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Things you should know
- AuthorJulie Bailey
Figures published by the Office for National Statistics in December show that the divorce rate for the UK has risen for the first time since 2003. The figures for 2010 show a rise of 5% overall, with divorces most common for couples in their early 40s, and a big rise in the number of over 60s.
Even if one or both of the parties are keen to settle without acrimony, the cost of divorce is a concern for everyone, but there are ways to take charge and to control costs.
The Government took action last year by introducing new rules that require a divorcing couple to consider mediation as a means of resolving their financial and children related issues before they can take their case to Court. The rules do not apply to cases where there has been domestic violence within the last year or where child protection is an issue. Mediation can be a very effective means of resolving a dispute; the participants have total control over the outcome as both have to be happy with any agreement made in mediation; the mediator is there to assist and not to impose an outcome.
Critics of the Government’s increasing emphasis on mediation have accused it of trying to force a “one fits all” solution on the public, saying that people cannot be forced to negotiate and that mediation is not always appropriate. There is certainly some truth in that but mediation does not prevent a participant from having a solicitor to advise them outside of the mediation forum. A collaborative process, where the parties sit down with their solicitors, can also be a very effective solution. Mediation is not yet an obligatory process but anyone commencing Court proceedings must show that they have considered mediation as a means of resolving their dispute. The Court can also adjourn proceedings along the way if it considers mediation is appropriate at a later stage.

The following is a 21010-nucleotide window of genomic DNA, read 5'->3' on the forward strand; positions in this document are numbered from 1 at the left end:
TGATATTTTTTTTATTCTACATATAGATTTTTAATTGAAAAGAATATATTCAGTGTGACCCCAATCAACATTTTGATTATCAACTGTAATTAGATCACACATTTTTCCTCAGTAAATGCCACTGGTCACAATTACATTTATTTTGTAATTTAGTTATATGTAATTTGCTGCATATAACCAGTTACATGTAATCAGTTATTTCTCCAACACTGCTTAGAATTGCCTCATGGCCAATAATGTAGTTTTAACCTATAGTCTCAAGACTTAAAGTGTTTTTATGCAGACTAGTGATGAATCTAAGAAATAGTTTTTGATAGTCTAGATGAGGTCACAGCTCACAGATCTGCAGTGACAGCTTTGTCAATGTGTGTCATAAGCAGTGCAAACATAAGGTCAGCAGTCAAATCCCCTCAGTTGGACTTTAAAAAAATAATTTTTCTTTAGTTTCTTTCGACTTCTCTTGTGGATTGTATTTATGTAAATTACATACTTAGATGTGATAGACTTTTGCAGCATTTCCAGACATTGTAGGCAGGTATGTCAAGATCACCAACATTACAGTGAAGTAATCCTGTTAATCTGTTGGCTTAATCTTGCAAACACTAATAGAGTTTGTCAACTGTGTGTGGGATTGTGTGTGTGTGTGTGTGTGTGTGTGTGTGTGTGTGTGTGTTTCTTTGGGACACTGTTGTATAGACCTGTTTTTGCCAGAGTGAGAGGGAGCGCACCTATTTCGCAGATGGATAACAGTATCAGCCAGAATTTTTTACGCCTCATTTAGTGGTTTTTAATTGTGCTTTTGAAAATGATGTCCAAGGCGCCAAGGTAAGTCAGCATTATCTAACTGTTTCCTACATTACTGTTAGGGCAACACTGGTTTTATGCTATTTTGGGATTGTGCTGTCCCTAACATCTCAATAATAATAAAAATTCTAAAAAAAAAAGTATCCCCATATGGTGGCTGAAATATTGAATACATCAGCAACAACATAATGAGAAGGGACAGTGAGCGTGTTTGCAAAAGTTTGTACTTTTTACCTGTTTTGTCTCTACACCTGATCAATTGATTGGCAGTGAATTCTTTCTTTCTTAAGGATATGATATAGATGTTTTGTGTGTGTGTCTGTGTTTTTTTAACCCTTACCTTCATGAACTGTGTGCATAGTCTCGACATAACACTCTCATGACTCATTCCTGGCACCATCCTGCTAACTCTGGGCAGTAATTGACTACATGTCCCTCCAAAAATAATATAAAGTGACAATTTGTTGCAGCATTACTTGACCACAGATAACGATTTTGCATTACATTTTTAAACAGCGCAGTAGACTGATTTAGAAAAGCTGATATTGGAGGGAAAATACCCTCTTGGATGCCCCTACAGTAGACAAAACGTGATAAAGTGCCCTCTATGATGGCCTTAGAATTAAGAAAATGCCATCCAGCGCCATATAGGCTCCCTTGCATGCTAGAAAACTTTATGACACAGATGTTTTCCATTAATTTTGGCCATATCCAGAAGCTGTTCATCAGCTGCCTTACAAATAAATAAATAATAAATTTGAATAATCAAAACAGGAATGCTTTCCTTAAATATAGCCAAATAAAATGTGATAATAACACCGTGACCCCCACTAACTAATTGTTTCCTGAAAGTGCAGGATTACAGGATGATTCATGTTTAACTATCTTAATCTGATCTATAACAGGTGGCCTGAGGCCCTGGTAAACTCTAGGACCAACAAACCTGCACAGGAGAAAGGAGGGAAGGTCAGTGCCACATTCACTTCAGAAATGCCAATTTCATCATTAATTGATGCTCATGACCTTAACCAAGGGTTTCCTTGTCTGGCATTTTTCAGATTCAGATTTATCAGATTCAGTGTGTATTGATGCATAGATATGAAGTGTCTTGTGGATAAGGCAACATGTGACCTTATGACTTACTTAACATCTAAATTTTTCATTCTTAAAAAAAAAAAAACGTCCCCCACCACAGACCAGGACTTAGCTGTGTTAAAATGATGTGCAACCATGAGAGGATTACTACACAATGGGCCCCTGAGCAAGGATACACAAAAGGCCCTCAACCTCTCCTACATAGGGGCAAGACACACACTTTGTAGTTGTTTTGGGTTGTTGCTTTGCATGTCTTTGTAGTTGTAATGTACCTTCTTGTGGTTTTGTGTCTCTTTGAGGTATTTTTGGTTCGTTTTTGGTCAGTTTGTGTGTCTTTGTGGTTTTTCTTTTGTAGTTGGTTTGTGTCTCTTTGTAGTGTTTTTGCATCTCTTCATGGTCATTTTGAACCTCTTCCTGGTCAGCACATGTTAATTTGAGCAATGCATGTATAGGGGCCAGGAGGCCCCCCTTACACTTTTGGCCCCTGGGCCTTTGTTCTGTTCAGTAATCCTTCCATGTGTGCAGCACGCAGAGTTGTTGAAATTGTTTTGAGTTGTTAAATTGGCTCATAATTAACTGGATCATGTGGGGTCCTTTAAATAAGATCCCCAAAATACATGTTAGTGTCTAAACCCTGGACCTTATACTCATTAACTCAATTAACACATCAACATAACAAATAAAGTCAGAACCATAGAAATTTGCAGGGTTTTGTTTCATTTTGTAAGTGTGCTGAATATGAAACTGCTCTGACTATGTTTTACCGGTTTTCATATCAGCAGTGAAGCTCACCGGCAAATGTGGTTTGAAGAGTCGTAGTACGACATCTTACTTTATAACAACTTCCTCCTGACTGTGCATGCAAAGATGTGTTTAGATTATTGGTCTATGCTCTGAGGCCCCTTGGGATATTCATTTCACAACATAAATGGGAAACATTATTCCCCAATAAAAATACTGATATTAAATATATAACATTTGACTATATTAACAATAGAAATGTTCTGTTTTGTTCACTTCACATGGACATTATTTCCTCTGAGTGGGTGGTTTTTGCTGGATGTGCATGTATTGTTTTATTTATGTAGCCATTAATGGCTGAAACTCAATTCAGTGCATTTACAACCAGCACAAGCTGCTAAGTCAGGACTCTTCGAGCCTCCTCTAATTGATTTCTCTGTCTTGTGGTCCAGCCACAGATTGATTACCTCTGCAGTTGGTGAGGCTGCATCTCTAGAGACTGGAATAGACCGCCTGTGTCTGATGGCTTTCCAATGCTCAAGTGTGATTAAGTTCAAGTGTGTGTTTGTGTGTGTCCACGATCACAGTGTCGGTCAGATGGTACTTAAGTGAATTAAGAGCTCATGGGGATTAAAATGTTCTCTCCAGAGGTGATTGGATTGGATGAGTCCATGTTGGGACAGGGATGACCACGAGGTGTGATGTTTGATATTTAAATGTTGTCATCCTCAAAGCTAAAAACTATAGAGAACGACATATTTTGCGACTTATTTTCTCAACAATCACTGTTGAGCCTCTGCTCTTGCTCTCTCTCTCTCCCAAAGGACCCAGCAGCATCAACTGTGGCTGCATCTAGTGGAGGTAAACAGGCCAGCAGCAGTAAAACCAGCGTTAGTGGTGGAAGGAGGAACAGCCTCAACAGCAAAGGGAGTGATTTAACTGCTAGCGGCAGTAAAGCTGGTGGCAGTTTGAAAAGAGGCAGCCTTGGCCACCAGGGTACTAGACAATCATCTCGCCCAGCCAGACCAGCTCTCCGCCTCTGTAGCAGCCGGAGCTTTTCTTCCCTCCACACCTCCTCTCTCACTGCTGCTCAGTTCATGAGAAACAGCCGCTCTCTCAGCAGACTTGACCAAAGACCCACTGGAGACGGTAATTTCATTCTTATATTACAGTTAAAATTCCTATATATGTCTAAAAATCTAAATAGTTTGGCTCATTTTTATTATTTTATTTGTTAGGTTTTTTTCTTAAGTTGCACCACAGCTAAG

For those that do have to ask the Court to resolve their claims, funding is likely to be a concern. The city hedge funds have not been blind to the opportunity presented, following the huge payouts that have been ordered in the UK Courts in divorce cases over the last few years, two hedge fund companies have announced that they are prepared to “invest” in high-end divorce cases in return for a percentage of the money awarded to the client, reportedly as much as 30% in some cases.
At an everyday level, loans are available to middle income clients who do not qualify for legal aid, but who are eligible for a loan as a means of paying for litigation arising from their divorce. While this may seem an attractive option, it does not come without risks and demands careful thought around the “what if” scenario where a loan is taken out but the Court settlement fails to materialise. Good professional advice is vital to assess the risk at the outset.
A worrying factor for couples who divorce later in life is whether each will have enough to live on in old age. With the increasing average age of divorcees, pension funds are likely to be one of the biggest sources of wealth to be divided. Recent research by Sweet & Maxwell, the legal publisher, has shown an 11% rise in the number of Pensions Sharing Orders made by Court in the past year alone. Again advice on the legal and financial implications is essential.
And finally, if you have taken the difficult decision to separate it is essential that you review your Will and any legacies that you want to leave. All too often it is forgotten until the Decree Absolute is received. Any existing Will leaving assets to a spouse will stand until Decree Absolute is pronounced. That may not be what you want. Proper advice should be obtained at an early stage about changing the ownership of your home or any other property owned jointly with your spouse. Such a change will not impact on your entitlement on a divorce settlement but could ensure that your half share of the property can be left by Will to someone other than your spouse should you wish to do so.
Going through a separation or a divorce will always be a very stressful experience. There are many considerations to be borne in mind. It is essential that you access proper specialist advice so your options can be explained to you and objective decisions taken about what is best for you. At Andrew & Co LLP, we have a specialist team of solicitors who can meet with you, discuss your situation and the specific circumstances of your case and advise you as to the best course for you to take.
If you require any further information or wish to arrange a free initial appointment (maximum duration 30 minutes), contact Julie Bailey on 01522 781481 or Sue Leadbeater on 01636 593511.